Egypt is a more difficult situation for Obama not quite two years after he went to Cairo to extend his hand to the Muslim world – irrespective of Mubarak’s blatant use of emergency rule to keep the country just as he wants it. Egypt is the recipient of billions of dollars in US aid, and is supposedly a vital player in the so-called Middle East peace process which, while now resembling custard, has not been binned completely. These factors may make it unlikely Obama would extend the same support to Egyptian protesters as he has to the Tunisians, but don't write off the prospect just yet.
Secretary of State Hillary Clinton has said it is now time for the leaders of these Middle East countries – U.S. ally Egypt included – to respond to legitimate needs and interests of their own people. However the US should be wary as it treads dangerously given its refusal to accept the democratically elected Hamas in Gaza and its obvious unease with the new Hezbollah supported administration in Lebanon, let alone Iraq and Afghanistan. Injecting preferred candidates or propping up dictators are not practices easily shrugged off in a part of the world where memories and anti-US sentiments run deep.
And what about Yemen? Tens of thousands of its citizens are also in the streets calling for the end of the 32-year-rule of Ali Abdullah Saleh who just happens to be in the midst of constitutional manipulation to ensure he stays in office for life, and although denying it, faces strong charges that like Mubarak, he will try and bequeath the baubles of office directly to his son. Blood may be thicker than water when you are the ruling elite, but in a country where Yemenis know only impoverishment as their country runs out of water, they may yet prove wrong the old adage.
If autocrats have argued their way of doing business is the bulwark against the dangerous tide of Islamism, and Islamism is not a key component of what the majority of their citizens want, then it doesn’t take a rocket scientist to determine that the very opportune bulwark is no longer valid.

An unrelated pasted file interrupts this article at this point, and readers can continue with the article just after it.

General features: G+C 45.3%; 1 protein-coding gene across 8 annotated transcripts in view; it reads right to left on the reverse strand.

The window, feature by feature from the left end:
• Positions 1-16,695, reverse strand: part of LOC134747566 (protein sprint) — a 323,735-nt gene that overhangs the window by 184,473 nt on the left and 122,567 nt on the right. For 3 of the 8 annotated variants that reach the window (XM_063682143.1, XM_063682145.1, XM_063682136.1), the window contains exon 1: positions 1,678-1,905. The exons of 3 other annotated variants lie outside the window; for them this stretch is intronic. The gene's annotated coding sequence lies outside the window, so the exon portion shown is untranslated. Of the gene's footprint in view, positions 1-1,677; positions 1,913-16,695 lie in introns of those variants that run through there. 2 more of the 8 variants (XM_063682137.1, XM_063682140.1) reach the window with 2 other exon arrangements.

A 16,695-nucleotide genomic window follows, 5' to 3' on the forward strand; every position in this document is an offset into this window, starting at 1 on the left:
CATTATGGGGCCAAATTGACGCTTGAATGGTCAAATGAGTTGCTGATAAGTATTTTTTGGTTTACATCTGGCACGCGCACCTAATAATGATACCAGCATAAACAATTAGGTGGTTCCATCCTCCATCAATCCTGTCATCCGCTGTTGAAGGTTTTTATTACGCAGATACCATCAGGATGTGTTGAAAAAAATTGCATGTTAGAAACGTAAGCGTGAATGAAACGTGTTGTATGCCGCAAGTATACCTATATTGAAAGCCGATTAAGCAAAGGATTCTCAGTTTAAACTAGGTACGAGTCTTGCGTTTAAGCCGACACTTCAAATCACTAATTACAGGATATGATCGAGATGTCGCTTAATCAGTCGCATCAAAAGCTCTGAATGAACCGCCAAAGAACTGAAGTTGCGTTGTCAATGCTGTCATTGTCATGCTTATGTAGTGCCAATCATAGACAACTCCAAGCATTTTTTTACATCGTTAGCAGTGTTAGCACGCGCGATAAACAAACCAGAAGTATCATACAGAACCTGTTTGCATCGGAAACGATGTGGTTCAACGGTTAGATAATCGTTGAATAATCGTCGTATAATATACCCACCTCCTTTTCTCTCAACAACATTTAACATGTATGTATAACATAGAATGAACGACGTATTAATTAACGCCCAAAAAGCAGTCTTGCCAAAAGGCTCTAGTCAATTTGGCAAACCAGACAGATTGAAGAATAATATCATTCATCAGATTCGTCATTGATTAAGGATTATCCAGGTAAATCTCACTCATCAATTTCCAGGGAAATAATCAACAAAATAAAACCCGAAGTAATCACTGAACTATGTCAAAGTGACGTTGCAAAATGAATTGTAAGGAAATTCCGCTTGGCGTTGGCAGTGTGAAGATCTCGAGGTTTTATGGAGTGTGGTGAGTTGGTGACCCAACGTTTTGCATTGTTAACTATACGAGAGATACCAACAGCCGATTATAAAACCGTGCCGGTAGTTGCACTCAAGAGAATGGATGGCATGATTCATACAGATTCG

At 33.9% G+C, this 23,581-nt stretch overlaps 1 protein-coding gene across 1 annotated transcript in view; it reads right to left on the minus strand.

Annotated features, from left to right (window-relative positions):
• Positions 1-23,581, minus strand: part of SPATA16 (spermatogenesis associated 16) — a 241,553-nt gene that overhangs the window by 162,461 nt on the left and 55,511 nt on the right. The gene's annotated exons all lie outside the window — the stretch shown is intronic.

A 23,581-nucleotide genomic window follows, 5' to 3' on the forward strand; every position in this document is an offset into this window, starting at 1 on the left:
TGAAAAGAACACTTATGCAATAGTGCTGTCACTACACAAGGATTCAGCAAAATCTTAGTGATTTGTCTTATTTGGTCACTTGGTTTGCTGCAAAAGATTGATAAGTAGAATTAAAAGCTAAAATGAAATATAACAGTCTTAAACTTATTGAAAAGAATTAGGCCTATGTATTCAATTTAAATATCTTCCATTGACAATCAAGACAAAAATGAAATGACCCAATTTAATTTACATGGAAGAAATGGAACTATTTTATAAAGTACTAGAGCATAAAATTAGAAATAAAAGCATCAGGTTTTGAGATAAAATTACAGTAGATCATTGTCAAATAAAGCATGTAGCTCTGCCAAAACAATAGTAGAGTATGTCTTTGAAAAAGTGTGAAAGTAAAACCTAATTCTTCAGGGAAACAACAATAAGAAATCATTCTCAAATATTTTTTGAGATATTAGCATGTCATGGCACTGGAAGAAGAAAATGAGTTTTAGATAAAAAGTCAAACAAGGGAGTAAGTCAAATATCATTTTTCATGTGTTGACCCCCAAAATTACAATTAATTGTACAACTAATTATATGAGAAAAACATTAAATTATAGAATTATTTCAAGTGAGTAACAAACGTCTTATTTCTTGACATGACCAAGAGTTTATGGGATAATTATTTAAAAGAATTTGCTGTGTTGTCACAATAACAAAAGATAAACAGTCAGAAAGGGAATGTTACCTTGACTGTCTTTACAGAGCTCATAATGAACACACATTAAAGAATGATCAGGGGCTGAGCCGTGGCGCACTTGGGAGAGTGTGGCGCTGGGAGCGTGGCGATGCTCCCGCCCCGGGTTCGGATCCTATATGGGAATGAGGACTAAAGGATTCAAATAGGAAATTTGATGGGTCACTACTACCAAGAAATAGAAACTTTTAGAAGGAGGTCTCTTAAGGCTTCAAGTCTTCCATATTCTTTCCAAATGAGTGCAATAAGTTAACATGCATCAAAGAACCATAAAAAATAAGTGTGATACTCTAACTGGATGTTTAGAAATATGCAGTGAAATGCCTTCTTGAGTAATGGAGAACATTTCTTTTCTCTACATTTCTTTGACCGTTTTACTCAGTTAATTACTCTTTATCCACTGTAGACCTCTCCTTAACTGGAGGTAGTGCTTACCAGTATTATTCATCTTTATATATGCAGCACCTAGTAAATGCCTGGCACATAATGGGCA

What the US can do now is ease the path for the social media invented on its soil, to be used by those with blood – and now desperate self-immolation – on their soil.
Social media has political power, and has done since text messaging rallied crowds whose sheer force secured the ousting of the Philippines’ Estrada at the turn of this century.
The Chinese, Burmese, Iranian and other repressive regimes work tirelessly to shut down any dissident behaviour that threatens to go viral, but with US assistance to the tweeters and facebookers, the mobile phone users and the rest of the texting generation, surely the autocrats can be left playing catch-up.
Once the the world is delivered the genie of information and pictures, they can’t be stuffed back in the bottle. It is fair to say that stage has been reached.
Iranian citizens put up a gallant fight against all odds with their tweets and phone videos, and while they did not win immediately, they must take heart that the Tunisian domino with its perceptible shift from ideological politics to the call for practical improvements and good governance will eventually reach them…and hopefully their Muslim counterparts and Arab neighbours in the region. This new generation deserves indigenous democracy that is creatively and tirelessly supported by the both the wider Arab world and the West.